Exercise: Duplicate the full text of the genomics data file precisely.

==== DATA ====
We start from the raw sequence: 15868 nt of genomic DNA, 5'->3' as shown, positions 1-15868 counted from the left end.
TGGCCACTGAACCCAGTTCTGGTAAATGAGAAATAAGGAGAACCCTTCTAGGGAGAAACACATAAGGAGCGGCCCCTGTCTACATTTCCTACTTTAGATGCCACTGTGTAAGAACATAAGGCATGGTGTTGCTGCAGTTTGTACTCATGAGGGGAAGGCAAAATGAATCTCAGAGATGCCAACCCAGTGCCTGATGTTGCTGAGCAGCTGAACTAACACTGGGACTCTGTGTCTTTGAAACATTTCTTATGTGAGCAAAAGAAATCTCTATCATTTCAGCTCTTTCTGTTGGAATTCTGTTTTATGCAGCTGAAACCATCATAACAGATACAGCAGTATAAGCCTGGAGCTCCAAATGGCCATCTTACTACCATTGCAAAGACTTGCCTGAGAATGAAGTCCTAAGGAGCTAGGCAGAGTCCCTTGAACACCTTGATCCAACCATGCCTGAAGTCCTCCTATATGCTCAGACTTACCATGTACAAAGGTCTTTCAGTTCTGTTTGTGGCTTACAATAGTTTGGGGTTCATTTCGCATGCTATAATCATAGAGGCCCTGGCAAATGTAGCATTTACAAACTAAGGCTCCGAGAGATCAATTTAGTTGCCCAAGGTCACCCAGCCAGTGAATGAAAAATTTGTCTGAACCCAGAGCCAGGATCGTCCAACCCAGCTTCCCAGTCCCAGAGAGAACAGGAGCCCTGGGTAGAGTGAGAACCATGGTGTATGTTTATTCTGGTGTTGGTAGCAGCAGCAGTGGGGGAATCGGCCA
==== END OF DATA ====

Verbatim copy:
We start from the raw sequence: 15868 nt of genomic DNA, 5'->3' as shown, positions 1-15868 counted from the left end.
TGGCCACTGAACCCAGTTCTGGTAAATGAGAAATAAGGAGAACCCTTCTAGGGAGAAACACATAAGGAGCGGCCCCTGTCTACATTTCCTACTTTAGATGCCACTGTGTAAGAACATAAGGCATGGTGTTGCTGCAGTTTGTACTCATGAGGGGAAGGCAAAATGAATCTCAGAGATGCCAACCCAGTGCCTGATGTTGCTGAGCAGCTGAACTAACACTGGGACTCTGTGTCTTTGAAACATTTCTTATGTGAGCAAAAGAAATCTCTATCATTTCAGCTCTTTCTGTTGGAATTCTGTTTTATGCAGCTGAAACCATCATAACAGATACAGCAGTATAAGCCTGGAGCTCCAAATGGCCATCTTACTACCATTGCAAAGACTTGCCTGAGAATGAAGTCCTAAGGAGCTAGGCAGAGTCCCTTGAACACCTTGATCCAACCATGCCTGAAGTCCTCCTATATGCTCAGACTTACCATGTACAAAGGTCTTTCAGTTCTGTTTGTGGCTTACAATAGTTTGGGGTTCATTTCGCATGCTATAATCATAGAGGCCCTGGCAAATGTAGCATTTACAAACTAAGGCTCCGAGAGATCAATTTAGTTGCCCAAGGTCACCCAGCCAGTGAATGAAAAATTTGTCTGAACCCAGAGCCAGGATCGTCCAACCCAGCTTCCCAGTCCCAGAGAGAACAGGAGCCCTGGGTAGAGTGAGAACCATGGTGTATGTTTATTCTGGTGTTGGTAGCAGCAGCAGTGGGGGAATCGGCCA